We know the United States uses a lot of toilet paper (second only to China) and that other paper products like paper towels, napkins and tissues are everyday essentials. But what about other popular products that “low-key” contain paper or paper by-products?
Let’s start at the beginning and talk about what exactly paper products are and what they’re made from.
What are “paper products”?
A paper product is an item or consumer packaged goods made with 10 percent or less (by volume or weight) of paper or wood pulp materials. The remaining materials are noncellulosic and are made from laminates, coatings, saturates and binders.
You mentioned “noncellulosic,” but what’s cellulose?
Cellulose are fibers extracted from plant cell walls. Incredible, right? Cellulose, oils, and resins are organic materials found in paper-based products. Biomaterials are simply organic materials extracted from nature and are used in the making of products and as an energy source in the manufacturing process.
Besides toilet paper, what other products are made with paper?
We’re all familiar with daily items such as toilet paper, paper towels, napkins, and tissues. But paper materials and paper by-products can be found in food, clothing, cleaning products, and more! Below is a short list of everyday items that contain paper or paper by-products.
- Ice Cream: Ice cream contains microscopic paper fibers to make it creamier. Don’t worry, it’s safe to consume!
- Rocket Ships: Yup, biomaterials in space! Rocket ships use cork, a material derived from tree bark, as insulators inside the ships.
- Shoes: Some companies are replacing a rubber (an unsustainable material) with biomaterials, a naturally sustainable material.
- Crayons: The wax part of a crayon comes from leaves of a carnauba palm tree.
- Shredded cheese: Also in parmesan cheese blocks, cellulose acts as an anti-caking agent.
- Chewing Gum: Gum contains resin from trees and may be artificially flavored with tree chemicals such as spearmint and peppermint.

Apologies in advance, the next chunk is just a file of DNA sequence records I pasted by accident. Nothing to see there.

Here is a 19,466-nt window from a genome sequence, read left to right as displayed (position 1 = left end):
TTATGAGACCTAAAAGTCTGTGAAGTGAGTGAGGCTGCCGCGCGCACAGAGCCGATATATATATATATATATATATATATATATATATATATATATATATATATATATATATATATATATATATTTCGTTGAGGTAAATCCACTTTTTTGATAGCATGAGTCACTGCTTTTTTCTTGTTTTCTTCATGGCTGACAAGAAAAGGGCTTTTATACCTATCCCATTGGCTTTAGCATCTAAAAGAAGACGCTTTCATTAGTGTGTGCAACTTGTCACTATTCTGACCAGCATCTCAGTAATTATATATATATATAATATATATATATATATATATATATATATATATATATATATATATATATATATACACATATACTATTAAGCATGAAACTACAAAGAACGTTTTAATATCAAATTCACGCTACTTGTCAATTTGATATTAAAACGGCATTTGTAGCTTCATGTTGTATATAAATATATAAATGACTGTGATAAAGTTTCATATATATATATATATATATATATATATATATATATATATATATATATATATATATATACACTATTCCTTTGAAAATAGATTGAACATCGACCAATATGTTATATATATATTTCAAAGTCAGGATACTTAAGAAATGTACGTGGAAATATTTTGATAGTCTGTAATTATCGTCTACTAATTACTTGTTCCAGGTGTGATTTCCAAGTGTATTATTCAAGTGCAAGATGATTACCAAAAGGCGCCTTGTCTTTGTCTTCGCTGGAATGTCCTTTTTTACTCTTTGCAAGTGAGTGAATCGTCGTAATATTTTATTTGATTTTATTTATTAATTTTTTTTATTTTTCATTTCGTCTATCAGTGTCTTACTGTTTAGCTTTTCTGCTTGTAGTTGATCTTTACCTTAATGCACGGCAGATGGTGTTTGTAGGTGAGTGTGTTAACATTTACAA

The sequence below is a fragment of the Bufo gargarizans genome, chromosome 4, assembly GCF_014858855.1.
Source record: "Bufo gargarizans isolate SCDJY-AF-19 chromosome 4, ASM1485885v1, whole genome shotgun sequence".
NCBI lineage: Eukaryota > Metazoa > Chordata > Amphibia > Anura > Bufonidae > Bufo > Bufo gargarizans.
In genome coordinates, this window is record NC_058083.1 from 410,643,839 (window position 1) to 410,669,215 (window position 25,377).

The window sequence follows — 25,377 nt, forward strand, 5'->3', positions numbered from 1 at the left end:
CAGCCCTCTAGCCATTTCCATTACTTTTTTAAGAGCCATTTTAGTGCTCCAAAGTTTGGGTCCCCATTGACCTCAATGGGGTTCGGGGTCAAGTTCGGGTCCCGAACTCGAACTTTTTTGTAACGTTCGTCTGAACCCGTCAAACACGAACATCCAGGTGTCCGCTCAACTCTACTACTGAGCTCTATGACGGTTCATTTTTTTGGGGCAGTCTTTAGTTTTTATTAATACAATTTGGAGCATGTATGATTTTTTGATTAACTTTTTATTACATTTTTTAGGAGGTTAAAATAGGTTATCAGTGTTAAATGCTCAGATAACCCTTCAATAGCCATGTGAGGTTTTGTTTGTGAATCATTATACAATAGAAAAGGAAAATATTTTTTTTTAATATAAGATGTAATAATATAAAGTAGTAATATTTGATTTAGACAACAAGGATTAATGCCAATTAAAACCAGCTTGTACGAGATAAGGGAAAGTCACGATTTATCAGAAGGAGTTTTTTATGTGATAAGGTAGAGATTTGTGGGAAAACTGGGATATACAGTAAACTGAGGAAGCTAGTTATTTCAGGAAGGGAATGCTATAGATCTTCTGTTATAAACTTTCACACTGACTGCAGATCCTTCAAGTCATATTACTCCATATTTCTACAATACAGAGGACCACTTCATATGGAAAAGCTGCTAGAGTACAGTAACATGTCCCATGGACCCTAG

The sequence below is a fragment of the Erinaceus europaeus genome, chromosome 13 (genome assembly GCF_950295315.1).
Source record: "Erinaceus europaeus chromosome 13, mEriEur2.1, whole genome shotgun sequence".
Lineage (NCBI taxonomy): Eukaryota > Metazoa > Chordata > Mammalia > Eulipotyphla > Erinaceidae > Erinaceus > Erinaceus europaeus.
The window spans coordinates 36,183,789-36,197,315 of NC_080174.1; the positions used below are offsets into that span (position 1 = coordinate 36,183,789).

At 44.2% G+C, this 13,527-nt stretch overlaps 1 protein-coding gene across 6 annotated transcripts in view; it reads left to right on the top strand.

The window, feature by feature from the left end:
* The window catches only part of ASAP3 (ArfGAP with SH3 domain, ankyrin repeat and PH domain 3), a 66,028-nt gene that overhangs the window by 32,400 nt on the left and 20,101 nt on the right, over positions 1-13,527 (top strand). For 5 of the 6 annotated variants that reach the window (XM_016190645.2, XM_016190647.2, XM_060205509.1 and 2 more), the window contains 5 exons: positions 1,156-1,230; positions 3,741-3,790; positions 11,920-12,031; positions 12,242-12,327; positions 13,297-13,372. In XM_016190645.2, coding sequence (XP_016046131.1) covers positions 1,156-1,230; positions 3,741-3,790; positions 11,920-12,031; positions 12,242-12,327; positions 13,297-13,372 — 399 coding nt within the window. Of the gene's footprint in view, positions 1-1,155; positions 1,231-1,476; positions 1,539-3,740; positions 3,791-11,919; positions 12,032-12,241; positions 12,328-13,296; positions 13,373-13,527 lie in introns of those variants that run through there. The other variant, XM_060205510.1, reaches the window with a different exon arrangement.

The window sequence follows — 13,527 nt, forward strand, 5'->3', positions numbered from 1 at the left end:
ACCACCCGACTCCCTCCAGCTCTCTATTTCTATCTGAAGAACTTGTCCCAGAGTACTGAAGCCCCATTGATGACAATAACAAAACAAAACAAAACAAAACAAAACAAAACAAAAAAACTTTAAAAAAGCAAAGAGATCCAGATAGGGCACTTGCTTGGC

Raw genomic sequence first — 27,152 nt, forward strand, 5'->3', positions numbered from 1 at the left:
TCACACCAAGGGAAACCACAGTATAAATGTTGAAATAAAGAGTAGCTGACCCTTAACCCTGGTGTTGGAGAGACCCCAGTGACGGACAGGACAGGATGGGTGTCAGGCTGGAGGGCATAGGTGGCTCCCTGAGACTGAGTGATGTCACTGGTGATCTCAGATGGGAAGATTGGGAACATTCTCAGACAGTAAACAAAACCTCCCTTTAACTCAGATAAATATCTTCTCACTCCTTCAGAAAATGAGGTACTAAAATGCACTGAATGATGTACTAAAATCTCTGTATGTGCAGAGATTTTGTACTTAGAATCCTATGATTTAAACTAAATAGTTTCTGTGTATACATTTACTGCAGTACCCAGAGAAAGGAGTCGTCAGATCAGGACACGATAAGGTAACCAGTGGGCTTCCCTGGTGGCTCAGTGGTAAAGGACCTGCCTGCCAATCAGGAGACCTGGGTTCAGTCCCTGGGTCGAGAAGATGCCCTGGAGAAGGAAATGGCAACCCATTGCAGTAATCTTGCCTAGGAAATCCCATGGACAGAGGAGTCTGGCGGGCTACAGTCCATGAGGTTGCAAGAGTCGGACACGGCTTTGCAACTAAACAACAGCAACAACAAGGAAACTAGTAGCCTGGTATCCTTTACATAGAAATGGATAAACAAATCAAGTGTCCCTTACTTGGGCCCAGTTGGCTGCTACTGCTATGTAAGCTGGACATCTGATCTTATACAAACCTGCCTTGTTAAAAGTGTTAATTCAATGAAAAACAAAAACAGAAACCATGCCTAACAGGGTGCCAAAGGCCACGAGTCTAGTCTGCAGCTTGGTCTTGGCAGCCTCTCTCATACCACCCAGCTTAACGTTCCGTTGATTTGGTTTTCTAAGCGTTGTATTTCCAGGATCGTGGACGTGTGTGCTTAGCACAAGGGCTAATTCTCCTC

- Toothpaste: You may have guessed already, but toothpaste contains cellulose gum which acts as a binder. It makes the toothpaste creamy and easy to squeeze from a tube!
- Liquid soap: Soap and other cleaning products, such as shampoo, contain fatty acids derived from wood. Detergents with a lemon scent use a turpentine oil made from the resin of pine trees.
- Hairspray: This hair styling product is made with tree resins, a liquid substance that tends to harden when exposed to air.
- Nail Polish: Nail polish and other types of paints and varnishes contain both tree resins and cellulose from wood pulp. The resin is a by-product of the pine pulping process and helps the paints to dry.
- Hot chocolate: Your mug of instant hot cocoa contains cellulose that’s working as a binding agent.
- Lotions: Some lotions contain an ingredient called “stearic acid” which is produced in the papermaking process.
Did you know that nearly 5,000 products that we use on a regular basis use paper or paper by-products in their manufacturing process?
How can I incorporate more paper products into my life?
A great rule of thumb is to simply avoid items made with plastics. This can be tricky, though, as some items and food products don’t publicly list all their ingredients or inform
of their manufacturing process. Be curious, do research, and seek out companies that are vocally committed to ditching plastics and are actively choosing paper, wood, wood pulp, cellulose, resins, and other paper by-products in their materials instead.
How can I produce less paper waste during the holidays this year?
Fantastic question, and one that we should all start to consider each holiday season and throughout the year!
First, if you do a lot of online shopping (who doesn’t?!), consider combining all your shopping orders into one order to create less shipments. This will decrease the amount of
packaging you use. Although most packaging is paper based, it’s still wise to use less!
Other ideas to consider:
- Bring your own bags when shopping in-person at stores
- Make your own decorations rather than buying them at the store OR be sure to purchase decorations made from paper or paper products
- Choose wrapping paper that is recyclable and/or made from paper products. This may be tough as most commercial wrapping paper is made with coated materials that cannot be recycled.
- Use kraft paper, cloth, newspapers, or old packaging to wrap gifts. Get creative!
- When shopping online, be aware of shipping and packaging options. If a company gives the option to package and ship in an eco-friendly way, do it! We all need to begin to live more sustainable lives to protect the planet and make it healthier. We can start by being more mindful over our purchases and packaging choices.
Thankfully, the pulp and paper industry is inherently innovative, and engineers are always seeking ways to be more efficient, forward-thinking, and safe and sustainable for the planet.
Do you want to be part of changing the packaging game? You might be a future engineer! Learn more about how we help engineering students here.